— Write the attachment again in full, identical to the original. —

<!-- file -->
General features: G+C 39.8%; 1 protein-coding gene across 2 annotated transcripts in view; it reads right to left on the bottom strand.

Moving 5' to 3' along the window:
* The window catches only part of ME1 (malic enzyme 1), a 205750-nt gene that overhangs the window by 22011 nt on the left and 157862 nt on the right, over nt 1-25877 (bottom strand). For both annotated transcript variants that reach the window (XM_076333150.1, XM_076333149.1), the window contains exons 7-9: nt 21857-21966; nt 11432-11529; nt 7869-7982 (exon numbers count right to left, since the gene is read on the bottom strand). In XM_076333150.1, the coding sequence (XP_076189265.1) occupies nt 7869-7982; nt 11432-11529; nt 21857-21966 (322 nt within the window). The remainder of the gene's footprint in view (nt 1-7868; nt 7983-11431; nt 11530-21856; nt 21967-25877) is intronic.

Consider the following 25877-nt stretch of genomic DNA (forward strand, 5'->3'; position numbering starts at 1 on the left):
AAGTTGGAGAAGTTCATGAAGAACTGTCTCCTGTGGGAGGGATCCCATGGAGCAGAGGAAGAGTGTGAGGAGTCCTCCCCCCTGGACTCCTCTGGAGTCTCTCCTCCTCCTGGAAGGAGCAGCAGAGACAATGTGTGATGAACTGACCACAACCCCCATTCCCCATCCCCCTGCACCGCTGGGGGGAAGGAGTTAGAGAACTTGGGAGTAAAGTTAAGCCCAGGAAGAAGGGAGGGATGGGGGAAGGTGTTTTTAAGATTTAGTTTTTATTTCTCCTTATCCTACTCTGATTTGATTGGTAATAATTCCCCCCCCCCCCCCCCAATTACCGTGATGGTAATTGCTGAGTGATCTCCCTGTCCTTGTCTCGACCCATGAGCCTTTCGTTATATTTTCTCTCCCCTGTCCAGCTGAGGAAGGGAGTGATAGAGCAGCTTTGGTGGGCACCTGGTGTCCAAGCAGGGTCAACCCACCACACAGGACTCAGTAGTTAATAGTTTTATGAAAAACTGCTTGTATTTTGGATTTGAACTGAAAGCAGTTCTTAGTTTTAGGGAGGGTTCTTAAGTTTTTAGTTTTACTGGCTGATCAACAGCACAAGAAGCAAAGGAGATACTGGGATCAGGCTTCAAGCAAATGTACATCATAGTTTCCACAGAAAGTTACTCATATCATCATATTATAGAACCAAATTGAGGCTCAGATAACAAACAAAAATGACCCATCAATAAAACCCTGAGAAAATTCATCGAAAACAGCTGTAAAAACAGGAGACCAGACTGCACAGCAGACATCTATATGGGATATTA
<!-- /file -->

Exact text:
General features: G+C 39.8%; 1 protein-coding gene across 2 annotated transcripts in view; it reads right to left on the bottom strand.

Moving 5' to 3' along the window:
* The window catches only part of ME1 (malic enzyme 1), a 205750-nt gene that overhangs the window by 22011 nt on the left and 157862 nt on the right, over nt 1-25877 (bottom strand). For both annotated transcript variants that reach the window (XM_076333150.1, XM_076333149.1), the window contains exons 7-9: nt 21857-21966; nt 11432-11529; nt 7869-7982 (exon numbers count right to left, since the gene is read on the bottom strand). In XM_076333150.1, the coding sequence (XP_076189265.1) occupies nt 7869-7982; nt 11432-11529; nt 21857-21966 (322 nt within the window). The remainder of the gene's footprint in view (nt 1-7868; nt 7983-11431; nt 11530-21856; nt 21967-25877) is intronic.

Consider the following 25877-nt stretch of genomic DNA (forward strand, 5'->3'; position numbering starts at 1 on the left):
AAGTTGGAGAAGTTCATGAAGAACTGTCTCCTGTGGGAGGGATCCCATGGAGCAGAGGAAGAGTGTGAGGAGTCCTCCCCCCTGGACTCCTCTGGAGTCTCTCCTCCTCCTGGAAGGAGCAGCAGAGACAATGTGTGATGAACTGACCACAACCCCCATTCCCCATCCCCCTGCACCGCTGGGGGGAAGGAGTTAGAGAACTTGGGAGTAAAGTTAAGCCCAGGAAGAAGGGAGGGATGGGGGAAGGTGTTTTTAAGATTTAGTTTTTATTTCTCCTTATCCTACTCTGATTTGATTGGTAATAATTCCCCCCCCCCCCCCCCAATTACCGTGATGGTAATTGCTGAGTGATCTCCCTGTCCTTGTCTCGACCCATGAGCCTTTCGTTATATTTTCTCTCCCCTGTCCAGCTGAGGAAGGGAGTGATAGAGCAGCTTTGGTGGGCACCTGGTGTCCAAGCAGGGTCAACCCACCACACAGGACTCAGTAGTTAATAGTTTTATGAAAAACTGCTTGTATTTTGGATTTGAACTGAAAGCAGTTCTTAGTTTTAGGGAGGGTTCTTAAGTTTTTAGTTTTACTGGCTGATCAACAGCACAAGAAGCAAAGGAGATACTGGGATCAGGCTTCAAGCAAATGTACATCATAGTTTCCACAGAAAGTTACTCATATCATCATATTATAGAACCAAATTGAGGCTCAGATAACAAACAAAAATGACCCATCAATAAAACCCTGAGAAAATTCATCGAAAACAGCTGTAAAAACAGGAGACCAGACTGCACAGCAGACATCTATATGGGATATTA